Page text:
Madden's young opponent ran an energetic and vitriolic campaign, accusing the chairman of being soft on crime for opposing new prison spending and spearheading, with Sen. John Whitmire, legislation to reduce the number of probation revocations filling up Texas prisons. Columnist Mitchell Shchnurman this morning in the Fort Worth Star Telegram summed up my feelings about Madden's position and the attacks he withstood in these closing lines ("A focus on savings resulted in prison reforms," March 5):
Though Madden pulled the race, out, it was closer than one would prefer. Still, I'm heartened that this is the second time a Republican House Corrections Committee chairman has faced a stiff electoral challenge based on being called "soft on crime" for supporting much needed and practical criminal justice reforms, and both won re-election.
"We're doing the right thing for people who've broken the law and the right thing for taxpayers," Madden says.
Try telling that to his political opponent. In Tuesday's primary, Madden faced a Republican challenger, who blasted him for opposing new prison construction and preventing thousands of drug and property offenders from returning to prison.
In politics, that may be a liability. In the real world, that's leadership.
In 2003, then Chairman Ray Allen filed legislation that would have reduced low-level drug crimes (possession of less than a gram) to a misdemeanor from a state jail felony, but in the political process the legislation moderated to keep the offense a SJF, and to require judges to give probation on the first offense for those with no serious priors.
Still, the bill (HB 2668) was the first move by legislators to reduce reliance on incarceration instead of increasing it. The following session in 2005, Allen and Madden co-authored more sweeping probation reform legislation that Gov. Perry vetoed. Then Allen retired and the Governor signed essentially similar legislation in 2007.
Allen's district in Grand Prairie was a "swing" district, and the Republican who replaced him (Kirk England) switched parties. So what did the Democrat who ran against him in 2004 do right out of the box? You guessed it: Accused him of being soft on crime for reducing prison time for first-offense, low-level drug offenders.
The absurdity of this charge can only be fully understood if you know that Ray Allen was the House author for Texas' most draconian sex offender legislation in the '90s - it's just that as Corrections Chair, he understood the pragmatic reality that if he wanted to have a place to warehouse all those sex offenders (1 in 6 Texas inmates, as I write this), he couldn't fill up the prisons with drug addicts. He was also one of the most zealous pro-life advocates in the Legislature when he was there.
Allen defeated his opponent, Katy Hubener, and went on to work with Jerry Madden and John Whitmre to help craft what became the basic architecture of the 2007 probation reforms, which Ana Yañez Correa told the Star Telegram are causing "a whole cultural change in probation departments." Certainly itwas the first, important overhaul of the adult justice system since 15 years ago, when the decision was made to triple prison capacity to current levels.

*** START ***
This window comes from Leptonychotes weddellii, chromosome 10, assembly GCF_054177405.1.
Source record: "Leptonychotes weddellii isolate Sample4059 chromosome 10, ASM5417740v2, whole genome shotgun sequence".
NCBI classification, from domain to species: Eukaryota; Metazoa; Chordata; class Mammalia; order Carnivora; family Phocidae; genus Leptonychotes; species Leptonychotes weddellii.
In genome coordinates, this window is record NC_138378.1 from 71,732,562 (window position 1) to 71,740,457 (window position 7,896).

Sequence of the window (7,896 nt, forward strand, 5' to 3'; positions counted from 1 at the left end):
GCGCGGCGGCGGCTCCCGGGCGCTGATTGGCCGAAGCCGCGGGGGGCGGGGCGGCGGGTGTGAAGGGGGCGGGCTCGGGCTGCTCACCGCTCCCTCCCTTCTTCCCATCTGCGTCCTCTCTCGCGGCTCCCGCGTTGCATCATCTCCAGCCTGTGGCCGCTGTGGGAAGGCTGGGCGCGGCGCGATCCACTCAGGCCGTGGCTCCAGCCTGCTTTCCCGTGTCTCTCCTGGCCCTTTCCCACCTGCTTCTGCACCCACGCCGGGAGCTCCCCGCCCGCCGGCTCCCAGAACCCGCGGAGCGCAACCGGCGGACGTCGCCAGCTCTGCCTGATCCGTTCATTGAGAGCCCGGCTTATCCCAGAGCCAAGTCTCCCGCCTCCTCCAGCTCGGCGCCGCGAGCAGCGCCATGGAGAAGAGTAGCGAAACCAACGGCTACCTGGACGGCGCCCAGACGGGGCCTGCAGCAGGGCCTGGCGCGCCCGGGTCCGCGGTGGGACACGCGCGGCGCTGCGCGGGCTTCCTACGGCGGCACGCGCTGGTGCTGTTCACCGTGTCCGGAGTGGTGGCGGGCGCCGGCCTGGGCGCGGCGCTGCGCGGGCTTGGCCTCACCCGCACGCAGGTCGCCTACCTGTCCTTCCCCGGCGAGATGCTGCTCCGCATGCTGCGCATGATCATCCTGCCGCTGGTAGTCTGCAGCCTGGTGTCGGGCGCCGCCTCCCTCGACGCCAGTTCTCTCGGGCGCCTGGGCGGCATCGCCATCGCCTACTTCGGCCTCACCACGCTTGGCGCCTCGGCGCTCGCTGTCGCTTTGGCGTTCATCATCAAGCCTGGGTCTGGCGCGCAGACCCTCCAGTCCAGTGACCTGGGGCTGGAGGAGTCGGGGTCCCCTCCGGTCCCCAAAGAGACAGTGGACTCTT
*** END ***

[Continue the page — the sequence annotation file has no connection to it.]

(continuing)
(Conflict alert: I was a paid consultant on Allen's 2004 re-election campaign.)
I've brought up Allen's case when pols tell me they fear a political backlash for pursuing policies they know are best for the state but which they fear will earn them a "soft" label. That was a general election, the Rs would say, I'm worried about my primary.
So it's good to see Allen's successor as Corrections Chair prove he can win on such a record in the primary, too, and against an opponent who used those attacks as his main campaign message. I think this demonstrates, as I've long believed, that the GOP electorate is much more diverse on criminal justice topics than sometimes is portrayed by the neocon attack line, "soft on crime." An academic quoted in the News agreed:
"That's what this contest is about," Dr. Jillson [a political scientist at SMU] said. Mr. Madden's views "were what conservatism has been about through much of the 20th century. It's what George W. Bush has called 'compassionate conservatism.' "
What I take from this race is that opponents took their best shot trying to label the chief GOP proponents of criminal justice reform in the Legislature as "soft," and twice now - in a general election in 2004 and in this year in a GOP primary - those arguments failed to carry the day. Both incumbents ran on their record, not away from it, and voters rewarded them with re-election.
Perhaps that means other legislators in the future will feel more comfortable voting their conscience and the best interest of the state and taxpayers instead of voting from their fear somebody will label them "soft."